POWER-Monterey340250The brass at Monterey Boats in Williston Florida were no doubt bursting their buttons when they learned that they had just been awarded their 4th CSI award in as many years. Such recognition in the Sterndrive and Express Boat category speaks volumes about Monterey’s attention to quality and customer satisfaction.

We were similarly pleased to climb aboard a 2009 Monterey 340 Sport Yacht after the Toronto In-Water Boat Show to put it through its paces.

The 340’s classic lines and forward-facing radar arch provide a timeless styling. While also available in Onyx, Sapphire and Sterling, the Pearl exterior with Onyx accents caught the attention of more than a few show attendees. At 35’3” LOA and a beam of 11’3”, this model is an ideal choice for a group of four wishing to engage in some extended cruising.

Immediately evident upon boarding is a cockpit designed for up to eight people who like nothing more than to spend time on deck enjoying sun, scenery and the company of good friends. The optional snap-in, sand-coloured carpeting added a sense of overall luxury. To starboard, an expansive U-shaped lounge stretches from behind the helm seats, along the starboard side and across the stern leaving just enough room for a walkway onto the swim platform. Add the removable cockpit table and there’s no need to go below-decks to enjoy snacks or light meals. It’s within easy reach of food and beverages stored in the refreshment centre with Karadon countertop, sink with fold-up fixture, Isotherm refrigerator and trash receptacle.

Some manufacturers seem to struggle a bit when it comes to effective utilization of the stern section over the engine compartment, often relegating it to storage. When not seated at the rear of the U-shaped lounge, passengers can simply angle forward the hinged backrest and enjoy a rear-facing lounge ideal for two to recline and take in the sunset. Ample storage for fenders, shore powercords and other gear still exists starboard of the lounge. Hidden in the swim platform is a telescoping 3-rung ladder for easy reboarding and a built-in hot and cold transom shower – a great way to rinse off any sand before re-entering the cockpit.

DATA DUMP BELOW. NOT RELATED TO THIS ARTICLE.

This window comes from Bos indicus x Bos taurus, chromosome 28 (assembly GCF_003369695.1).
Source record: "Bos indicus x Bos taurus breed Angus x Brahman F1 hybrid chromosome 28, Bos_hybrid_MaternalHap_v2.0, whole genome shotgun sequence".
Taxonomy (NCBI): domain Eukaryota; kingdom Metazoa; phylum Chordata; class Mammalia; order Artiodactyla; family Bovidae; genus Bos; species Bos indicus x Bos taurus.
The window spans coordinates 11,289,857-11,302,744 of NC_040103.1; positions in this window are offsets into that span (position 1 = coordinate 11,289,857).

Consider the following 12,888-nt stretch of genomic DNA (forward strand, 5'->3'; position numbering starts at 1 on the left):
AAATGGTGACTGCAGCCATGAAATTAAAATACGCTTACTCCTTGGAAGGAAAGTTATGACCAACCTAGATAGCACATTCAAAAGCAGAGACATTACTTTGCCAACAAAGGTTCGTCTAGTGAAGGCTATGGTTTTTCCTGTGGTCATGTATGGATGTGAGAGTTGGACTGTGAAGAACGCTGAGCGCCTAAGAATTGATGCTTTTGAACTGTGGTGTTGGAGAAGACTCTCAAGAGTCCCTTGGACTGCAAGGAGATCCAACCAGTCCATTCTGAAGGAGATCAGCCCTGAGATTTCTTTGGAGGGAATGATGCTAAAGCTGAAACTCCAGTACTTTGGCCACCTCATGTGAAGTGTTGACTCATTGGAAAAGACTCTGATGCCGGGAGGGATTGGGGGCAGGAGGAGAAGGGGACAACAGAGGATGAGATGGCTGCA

Cockpit space is often at a premium in mid-sized cruisers. The 340 maximizes under-seat storage for canvas, safety equipment and all your bring-aboards. A full-sized igloo cooler tucks nicely under the U-shaped lounge should the need arise to replenish the food and beverage stocks.

Should sunbathing on the foredeck’s dual-width sun pad be the order of the day, moulded-in steps make access to the foredeck through the center-folding windshield an effortless task. Stainless steel handholds on the radar arch also enable safe and secure bow access via the side decks.

The skipper and mate perch comfortably at dual helm and companion seats each with flip-up bolsters. Before them is a fully arrayed, thoughtfully configured four-tiered dash. Black on white fog-resistant Faria gauges and lighted rocker switches monitor and control all essential systems. Optional electronics included a Raymarine GPS/Chartplotter and Ray 49 VHF Radio. Raymarine’s ST40 Bi-Data display system is standard equipment. Integrated throttles and shifters controlled the twin Volvo-Penta 5.7 Gi 300 h.p. engines powering duo-prop drives turning Volvo-Penta F6 stainless propellers. To port of the helm is a rear-facing chaise lounge with contoured backrest for other guests.

A translucent sliding cabin hatch and three pod steps provide access to the cabin. A stainless handhold to port and a railing to starboard help keep this transition safe even while underway. We were pleasantly surprised to experience 6’7” of headroom and a queen-sized berth that could easily accommodate my 6’4” frame.